Teaching Your Own

My son, now seven, has rarely shown any interest in horses. He had a mini – Timothy, but due to a lack of interest on my son’s part and a love of children on the mini’s part – we leased Timothy out to a family with two girls. My son wants him back, but at this point is too big to ride Timothy and Timothy is very happy with his current charges and living situation.

We tried again last summer with E.’s pony, Rio,  who is quite possibly the mostly saintly governess type horse ever (he is technically a horse at 14.3). We borrowed Rio for a few weeks last summer to see if my son could ride and to let a couple of the younger lesson riders get to play around on him. If my son had shown any interest, I could have justified keeping Rio. However, he showed about ten minutes of interest total.

We used to ride together on Liberty a/k/a the family cruiser. I tucked my son in front of me and we rode on a bareback pad. It worked pretty well and Liberty chugs along like an econo-van. I had to fold a sheepskin pad up to make my son’s “tucus” more comfortable. Once he was too big to ride in front of me, the rides stopped. It was time for him to ride his own horse. My son also maintains that he knows how to ride and does not need lessons (this is a common theme – he also believes he can play the piano – only his grandmothers believe that one).

Last night, Connie and E. hauled over to trail ride Tas and Ries. E. wanted to do more than walk, however, I did have my son talked in to trying to go along prior to that. We stayed behind and while I was tacking up Whitman, he announced he wanted to ride Whitman.



“She’s not ours and her owner will not be out tonight”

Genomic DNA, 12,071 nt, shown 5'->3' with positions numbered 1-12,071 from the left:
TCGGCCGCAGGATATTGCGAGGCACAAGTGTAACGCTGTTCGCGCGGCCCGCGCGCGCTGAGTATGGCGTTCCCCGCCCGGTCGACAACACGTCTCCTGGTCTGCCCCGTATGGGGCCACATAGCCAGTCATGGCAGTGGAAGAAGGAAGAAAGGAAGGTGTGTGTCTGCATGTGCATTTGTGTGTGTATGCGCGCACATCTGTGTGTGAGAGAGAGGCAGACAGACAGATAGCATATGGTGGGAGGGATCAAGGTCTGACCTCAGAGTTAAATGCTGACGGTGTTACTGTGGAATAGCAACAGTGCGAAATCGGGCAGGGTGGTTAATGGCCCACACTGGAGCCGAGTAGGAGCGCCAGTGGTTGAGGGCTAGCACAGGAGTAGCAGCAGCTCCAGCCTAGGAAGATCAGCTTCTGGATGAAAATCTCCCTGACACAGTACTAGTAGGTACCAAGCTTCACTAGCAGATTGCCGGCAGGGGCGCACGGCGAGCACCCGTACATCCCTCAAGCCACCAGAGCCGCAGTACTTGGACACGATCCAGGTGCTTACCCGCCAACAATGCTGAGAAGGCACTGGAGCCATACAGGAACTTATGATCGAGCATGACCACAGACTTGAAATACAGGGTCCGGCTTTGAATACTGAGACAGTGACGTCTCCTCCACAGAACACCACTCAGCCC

So we tacked up the cranky Morgan who then proceeded to be a model citizen. His young rider spent a little bit of time trying to lap the arena by himself (as an accomplished, knows-it-all rider would do). After a few minutes of realizing Webster was going to do nothing but follow me around while I put jumps away, someone was willing to allow me to teach him. I was grinning like the Cheshire Cat having waited several years for this. You have such such delusions about teaching your own child to ride.

I have done so many “kiddie” lessons that I can pretty much run through the script and it was funny to catch myself sliding into the practiced tones and happy voice I use with first timers. My son seemed amused by the different tones. It is a lot harder to not get frustrated with your own. Right at the beginning of the ride he dropped the reins and bolted for the mounting block leaving Webster to step on the reins and reef his head up – surprisingly the reins/bridle did not break. I lit into my son over it, whereas another child I would have simply discussed that mistake and not yelled at them. Interesting. We did all of the balance games and he thoroughly enjoyed the “funky chicken” dance. My husband was baling the field above the outdoor and enjoyed the show.

My son found out that riding could be competitive –   and you could win ribbons! I immediately was daydreaming of taking him to shows and Pony Club and so forth. Fantasy Land was quickly dismantled by the realization that he would have to trot and that ended that.

“Mom – can I be done now”.

“Sure, sweetie”


It was fun while it lasted.


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